The details and days of a busy new year--with deadlines, goals, and delights up ahead. Smiles from a boy with a dimpled face, glimpses of another sleeping in Mommy and Daddy's "much cosier" bed, joys and excitement of new-fallen snow and a hill to sled down.
Hot chocolate with maple syrup and marshmallows for when they come inside.
There's a welcome-home greeting for a just-arrived husband, another need to discipline and separate siblings who for a moment become enemies, a dinner to plan and to make.
The beauty, love, and mundane annoyances of family life--lived large and full.
But below the surface, five minutes from my thoughts, are details that keep me up at night...still. That lead me to the couch to sob for a few minutes while the kids play upstairs. The recollections of friends and their children--touched by evil itself.
Five minutes from my thoughts, there's the sick, numb feeling that waxes and wanes according to which street I drive down and what direction it takes me--past which signs, memorials, or schools.
There's the Christmas play we attended on Main Street the night before. The six-year-old and his brother darting in front of me with loud giggles.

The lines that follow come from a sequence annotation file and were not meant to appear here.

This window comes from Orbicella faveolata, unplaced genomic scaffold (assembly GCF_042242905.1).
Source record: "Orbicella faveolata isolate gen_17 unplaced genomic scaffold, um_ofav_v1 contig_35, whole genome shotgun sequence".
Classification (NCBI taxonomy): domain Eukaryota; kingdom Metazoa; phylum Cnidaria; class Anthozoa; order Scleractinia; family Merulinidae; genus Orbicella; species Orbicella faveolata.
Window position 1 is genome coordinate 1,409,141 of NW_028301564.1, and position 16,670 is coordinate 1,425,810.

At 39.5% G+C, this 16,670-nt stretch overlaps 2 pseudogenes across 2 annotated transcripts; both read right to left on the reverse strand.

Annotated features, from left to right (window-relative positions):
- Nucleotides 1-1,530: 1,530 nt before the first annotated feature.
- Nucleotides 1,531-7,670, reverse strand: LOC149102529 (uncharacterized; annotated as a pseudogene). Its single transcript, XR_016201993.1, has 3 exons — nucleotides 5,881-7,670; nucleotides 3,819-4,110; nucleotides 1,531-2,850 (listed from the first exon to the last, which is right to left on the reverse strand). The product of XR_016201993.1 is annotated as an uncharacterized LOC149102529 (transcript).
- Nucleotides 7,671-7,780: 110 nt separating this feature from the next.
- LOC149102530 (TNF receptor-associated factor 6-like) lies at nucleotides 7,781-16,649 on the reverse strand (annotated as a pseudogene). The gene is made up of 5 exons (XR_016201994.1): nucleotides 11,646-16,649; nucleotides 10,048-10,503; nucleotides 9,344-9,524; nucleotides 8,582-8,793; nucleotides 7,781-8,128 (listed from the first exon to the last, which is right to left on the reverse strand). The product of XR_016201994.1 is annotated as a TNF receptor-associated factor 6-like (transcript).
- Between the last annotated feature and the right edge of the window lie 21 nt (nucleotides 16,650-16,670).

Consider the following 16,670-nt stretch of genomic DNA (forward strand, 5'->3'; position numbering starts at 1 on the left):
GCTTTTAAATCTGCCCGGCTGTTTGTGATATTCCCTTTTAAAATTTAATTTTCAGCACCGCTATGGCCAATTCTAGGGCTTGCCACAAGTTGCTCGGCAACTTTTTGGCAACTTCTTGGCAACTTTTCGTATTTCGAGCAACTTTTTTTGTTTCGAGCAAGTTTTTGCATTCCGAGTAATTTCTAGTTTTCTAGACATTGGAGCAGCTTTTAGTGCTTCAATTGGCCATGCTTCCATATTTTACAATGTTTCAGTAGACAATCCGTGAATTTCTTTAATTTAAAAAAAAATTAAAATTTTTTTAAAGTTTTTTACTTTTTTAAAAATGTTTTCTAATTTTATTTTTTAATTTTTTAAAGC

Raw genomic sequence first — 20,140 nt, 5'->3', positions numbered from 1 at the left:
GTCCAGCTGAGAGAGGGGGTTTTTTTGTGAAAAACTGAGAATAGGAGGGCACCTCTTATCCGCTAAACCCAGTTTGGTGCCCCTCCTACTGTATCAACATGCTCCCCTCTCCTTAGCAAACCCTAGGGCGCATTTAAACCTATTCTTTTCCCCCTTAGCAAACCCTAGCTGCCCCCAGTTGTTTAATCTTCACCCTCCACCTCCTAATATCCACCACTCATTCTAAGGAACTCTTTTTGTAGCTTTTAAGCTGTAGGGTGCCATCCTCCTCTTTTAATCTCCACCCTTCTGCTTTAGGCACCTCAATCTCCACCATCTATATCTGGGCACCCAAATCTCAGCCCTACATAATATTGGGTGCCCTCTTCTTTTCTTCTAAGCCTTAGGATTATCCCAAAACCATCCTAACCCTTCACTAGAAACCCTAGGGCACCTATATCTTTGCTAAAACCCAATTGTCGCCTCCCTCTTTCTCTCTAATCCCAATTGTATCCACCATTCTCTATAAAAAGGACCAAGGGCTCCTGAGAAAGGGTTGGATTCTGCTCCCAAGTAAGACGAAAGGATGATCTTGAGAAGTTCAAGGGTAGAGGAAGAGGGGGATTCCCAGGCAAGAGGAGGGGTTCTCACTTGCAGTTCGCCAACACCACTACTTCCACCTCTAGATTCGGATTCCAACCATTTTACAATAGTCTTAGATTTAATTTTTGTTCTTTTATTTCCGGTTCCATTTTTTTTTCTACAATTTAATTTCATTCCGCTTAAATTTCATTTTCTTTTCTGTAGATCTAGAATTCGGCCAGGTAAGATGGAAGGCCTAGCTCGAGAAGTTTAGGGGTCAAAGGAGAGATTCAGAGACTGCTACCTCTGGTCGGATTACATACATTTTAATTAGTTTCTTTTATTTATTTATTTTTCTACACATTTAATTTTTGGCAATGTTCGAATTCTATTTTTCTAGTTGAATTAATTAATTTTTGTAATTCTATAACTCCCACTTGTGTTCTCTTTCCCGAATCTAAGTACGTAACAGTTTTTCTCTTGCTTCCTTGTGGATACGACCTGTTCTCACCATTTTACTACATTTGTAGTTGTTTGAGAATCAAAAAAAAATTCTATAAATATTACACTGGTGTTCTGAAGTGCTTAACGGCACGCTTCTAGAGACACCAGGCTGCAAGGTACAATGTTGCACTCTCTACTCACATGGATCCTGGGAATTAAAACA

The reading his name on the victim list two days later.
Five minutes from my thoughts, there's a mother down the street. There's a boy that used to play outside. I can't drive by her house without a desperate, wordless prayer. I take courage from her own inspiring words: "My grief is not so overwhelming that I can't move forward. I am moving forward. And I am not walking, I'm running--just like my boy did."
The dance of forward and backward. Like it or not, we find ourselves in it. I may not write about it in this space too much, as the healing lies in the moving on--not in the glances behind. But it seems inauthentic not to give it voice one more time.
Because in the midst of a meaningful life I adore and treasure, in the midst of a new book scribbled away and thought of often, in the midst of happy, healthy children, December 14th remains just five minutes from my thoughts.
Please continue to send your prayers this direction.
"What happened in Sandy Hook is reverberating all over the country and
even the world. It seems that we've reached an end point in our
acceptance of violence,
as well as the neglect of our attention toward the most disturbed and desperate among us.
The kindness and strength that we have seen within -- and toward --
Newtown this past month is an example of who we can be as a nation."
~ My friend Miranda Pacchiana wrote this piece for the Huffington Post:
Sandy Hook One Month Later: How We're Doing Now